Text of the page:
Michael Moore keeps up the pressure on Trump
Michael Moore saw Trumpageddon from a long way off and understands how the US president ‘gets you feeling sorry for him’, but with grim determination, he’s still fighting the good fight
I was listening to people and paying attention. I knew that people were going to vote for him, not so much because they liked him but because they saw him as a Molotov cocktail that could cause the most damage
I t’s the middle of the London Film Festival and Michael Moore is a little dampened. I mean that literally. It’s been lashing for a few days and he’s had just about enough. That surprises me. The stalwart documentarian was famously raised in the blue-collar city of Flint, Michigan. His breakthrough feature,
Roger & Me, detailed the decline of the locale’s car industry. In his latest picture, the angry, caustically funny Fahrenheit 11/9, he returns to Flint and discusses how bandit capitalism poisoned the water supply. They get all kinds of weather up there.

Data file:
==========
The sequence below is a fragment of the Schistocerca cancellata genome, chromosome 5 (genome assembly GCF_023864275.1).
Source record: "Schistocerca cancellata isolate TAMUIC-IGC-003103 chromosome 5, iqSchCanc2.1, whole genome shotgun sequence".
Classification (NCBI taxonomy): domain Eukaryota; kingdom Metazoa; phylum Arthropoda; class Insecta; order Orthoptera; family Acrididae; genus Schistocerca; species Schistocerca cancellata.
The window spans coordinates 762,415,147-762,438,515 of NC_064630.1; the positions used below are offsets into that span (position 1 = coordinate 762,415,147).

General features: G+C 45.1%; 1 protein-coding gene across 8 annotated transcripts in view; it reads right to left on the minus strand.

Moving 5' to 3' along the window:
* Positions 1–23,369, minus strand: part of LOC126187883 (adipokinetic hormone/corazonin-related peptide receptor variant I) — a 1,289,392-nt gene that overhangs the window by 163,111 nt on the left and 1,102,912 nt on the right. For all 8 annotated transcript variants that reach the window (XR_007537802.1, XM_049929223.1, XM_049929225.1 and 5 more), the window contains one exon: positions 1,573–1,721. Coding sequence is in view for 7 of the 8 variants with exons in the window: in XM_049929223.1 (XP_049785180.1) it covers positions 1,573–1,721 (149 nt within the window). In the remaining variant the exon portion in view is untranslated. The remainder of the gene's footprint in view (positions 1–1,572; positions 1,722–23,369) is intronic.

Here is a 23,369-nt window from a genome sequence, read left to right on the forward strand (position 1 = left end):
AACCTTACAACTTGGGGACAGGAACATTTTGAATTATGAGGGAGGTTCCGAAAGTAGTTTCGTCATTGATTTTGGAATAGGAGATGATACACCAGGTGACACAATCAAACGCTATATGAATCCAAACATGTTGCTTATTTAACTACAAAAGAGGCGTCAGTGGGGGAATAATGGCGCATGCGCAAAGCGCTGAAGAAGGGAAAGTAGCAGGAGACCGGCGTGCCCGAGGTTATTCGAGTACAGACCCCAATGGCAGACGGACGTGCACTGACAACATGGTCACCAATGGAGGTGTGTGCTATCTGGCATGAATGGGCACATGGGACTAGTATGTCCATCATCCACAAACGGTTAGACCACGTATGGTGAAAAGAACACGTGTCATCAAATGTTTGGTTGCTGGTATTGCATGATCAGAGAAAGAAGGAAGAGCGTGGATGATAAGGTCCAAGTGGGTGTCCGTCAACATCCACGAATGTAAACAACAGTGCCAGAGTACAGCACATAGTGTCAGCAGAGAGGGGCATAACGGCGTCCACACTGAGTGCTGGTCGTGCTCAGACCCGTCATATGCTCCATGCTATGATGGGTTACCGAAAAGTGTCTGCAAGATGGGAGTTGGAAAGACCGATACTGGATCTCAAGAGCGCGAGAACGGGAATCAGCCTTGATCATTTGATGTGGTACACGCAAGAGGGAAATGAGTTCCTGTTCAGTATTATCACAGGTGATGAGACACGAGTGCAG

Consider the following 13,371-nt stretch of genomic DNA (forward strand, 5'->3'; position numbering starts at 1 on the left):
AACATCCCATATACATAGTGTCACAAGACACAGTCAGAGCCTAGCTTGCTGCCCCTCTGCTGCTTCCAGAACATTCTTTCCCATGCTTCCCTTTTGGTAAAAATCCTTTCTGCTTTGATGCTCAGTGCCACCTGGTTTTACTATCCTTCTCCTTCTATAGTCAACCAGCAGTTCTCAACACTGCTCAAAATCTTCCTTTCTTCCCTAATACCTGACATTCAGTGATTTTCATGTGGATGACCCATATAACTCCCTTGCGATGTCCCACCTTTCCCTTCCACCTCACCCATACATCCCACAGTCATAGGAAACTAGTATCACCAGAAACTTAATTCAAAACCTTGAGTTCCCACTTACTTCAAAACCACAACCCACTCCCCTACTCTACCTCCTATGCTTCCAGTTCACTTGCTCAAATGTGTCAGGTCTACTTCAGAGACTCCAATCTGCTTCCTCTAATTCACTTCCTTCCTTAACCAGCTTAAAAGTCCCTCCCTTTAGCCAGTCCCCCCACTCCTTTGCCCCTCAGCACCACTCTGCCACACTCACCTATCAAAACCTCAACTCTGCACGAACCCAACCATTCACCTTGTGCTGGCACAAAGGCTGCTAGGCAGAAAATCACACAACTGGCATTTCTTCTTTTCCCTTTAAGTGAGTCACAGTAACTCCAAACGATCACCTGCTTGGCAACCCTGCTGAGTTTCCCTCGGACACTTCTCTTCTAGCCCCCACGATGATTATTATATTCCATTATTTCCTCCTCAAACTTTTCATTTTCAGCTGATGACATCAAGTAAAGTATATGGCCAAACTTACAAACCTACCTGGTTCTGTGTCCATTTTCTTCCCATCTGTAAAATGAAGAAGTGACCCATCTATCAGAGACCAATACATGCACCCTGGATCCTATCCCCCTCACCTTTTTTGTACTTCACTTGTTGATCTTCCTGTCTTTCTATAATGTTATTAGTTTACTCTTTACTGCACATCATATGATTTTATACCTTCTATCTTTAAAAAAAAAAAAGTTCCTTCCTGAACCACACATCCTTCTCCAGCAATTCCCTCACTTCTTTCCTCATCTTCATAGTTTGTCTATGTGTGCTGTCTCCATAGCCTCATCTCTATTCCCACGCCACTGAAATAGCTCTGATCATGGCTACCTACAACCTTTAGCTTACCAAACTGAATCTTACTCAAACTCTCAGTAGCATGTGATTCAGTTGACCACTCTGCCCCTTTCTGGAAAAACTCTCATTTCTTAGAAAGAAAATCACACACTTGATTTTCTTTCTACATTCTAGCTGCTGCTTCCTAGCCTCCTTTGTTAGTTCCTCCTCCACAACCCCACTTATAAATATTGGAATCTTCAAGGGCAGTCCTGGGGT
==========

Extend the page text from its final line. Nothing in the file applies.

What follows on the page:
“Yeah. But I’d rather see the snow than just be wet,” he says.
He sounds tired. Who wouldn’t be? Named for the day that Donald Trump’s election was confirmed, Fahrenheit 11/9 offers a survey of a country caught up in furious dispute with itself. Moore isn’t proud of himself, but he saw Trumpageddon from a long way off. He always thought he had a chance of the nomination. When I last talked to Moore in the summer of 2016, he warned that Trump really could win the Rust Belt states in the upcoming election. I don’t imagine he’s happy to be proved right.
“I live in the Midwest,” he says. “So I was listening to people and paying attention. I knew that people were going to vote for him, not so much because they liked him but because they saw him as a Molotov cocktail that could cause the most damage.”